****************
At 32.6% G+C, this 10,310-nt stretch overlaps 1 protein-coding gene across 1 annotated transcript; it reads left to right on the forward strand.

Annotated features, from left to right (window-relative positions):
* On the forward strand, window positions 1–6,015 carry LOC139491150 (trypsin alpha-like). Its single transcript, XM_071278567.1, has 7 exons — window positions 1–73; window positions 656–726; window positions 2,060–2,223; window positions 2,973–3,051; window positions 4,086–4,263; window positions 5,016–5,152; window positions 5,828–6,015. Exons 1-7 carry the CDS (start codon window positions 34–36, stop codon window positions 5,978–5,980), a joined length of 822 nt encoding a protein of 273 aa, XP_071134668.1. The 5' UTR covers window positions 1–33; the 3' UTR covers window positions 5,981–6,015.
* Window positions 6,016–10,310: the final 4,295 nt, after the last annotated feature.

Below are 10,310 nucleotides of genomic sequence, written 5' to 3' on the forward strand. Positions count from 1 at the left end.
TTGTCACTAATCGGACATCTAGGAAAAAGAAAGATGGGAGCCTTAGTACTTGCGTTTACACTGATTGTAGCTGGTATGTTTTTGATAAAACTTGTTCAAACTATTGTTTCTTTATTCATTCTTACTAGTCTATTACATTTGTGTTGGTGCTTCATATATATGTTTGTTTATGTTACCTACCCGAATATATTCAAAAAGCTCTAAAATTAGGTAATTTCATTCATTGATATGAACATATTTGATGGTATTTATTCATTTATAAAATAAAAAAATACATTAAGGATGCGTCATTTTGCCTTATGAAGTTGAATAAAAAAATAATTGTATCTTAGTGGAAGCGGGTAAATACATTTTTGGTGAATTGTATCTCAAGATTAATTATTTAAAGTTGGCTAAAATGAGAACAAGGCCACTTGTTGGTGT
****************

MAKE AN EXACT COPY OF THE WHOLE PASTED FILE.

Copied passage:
At 32.6% G+C, this 10,310-nt stretch overlaps 1 protein-coding gene across 1 annotated transcript; it reads left to right on the forward strand.

Annotated features, from left to right (window-relative positions):
* On the forward strand, window positions 1–6,015 carry LOC139491150 (trypsin alpha-like). Its single transcript, XM_071278567.1, has 7 exons — window positions 1–73; window positions 656–726; window positions 2,060–2,223; window positions 2,973–3,051; window positions 4,086–4,263; window positions 5,016–5,152; window positions 5,828–6,015. Exons 1-7 carry the CDS (start codon window positions 34–36, stop codon window positions 5,978–5,980), a joined length of 822 nt encoding a protein of 273 aa, XP_071134668.1. The 5' UTR covers window positions 1–33; the 3' UTR covers window positions 5,981–6,015.
* Window positions 6,016–10,310: the final 4,295 nt, after the last annotated feature.

Below are 10,310 nucleotides of genomic sequence, written 5' to 3' on the forward strand. Positions count from 1 at the left end.
TTGTCACTAATCGGACATCTAGGAAAAAGAAAGATGGGAGCCTTAGTACTTGCGTTTACACTGATTGTAGCTGGTATGTTTTTGATAAAACTTGTTCAAACTATTGTTTCTTTATTCATTCTTACTAGTCTATTACATTTGTGTTGGTGCTTCATATATATGTTTGTTTATGTTACCTACCCGAATATATTCAAAAAGCTCTAAAATTAGGTAATTTCATTCATTGATATGAACATATTTGATGGTATTTATTCATTTATAAAATAAAAAAATACATTAAGGATGCGTCATTTTGCCTTATGAAGTTGAATAAAAAAATAATTGTATCTTAGTGGAAGCGGGTAAATACATTTTTGGTGAATTGTATCTCAAGATTAATTATTTAAAGTTGGCTAAAATGAGAACAAGGCCACTTGTTGGTGT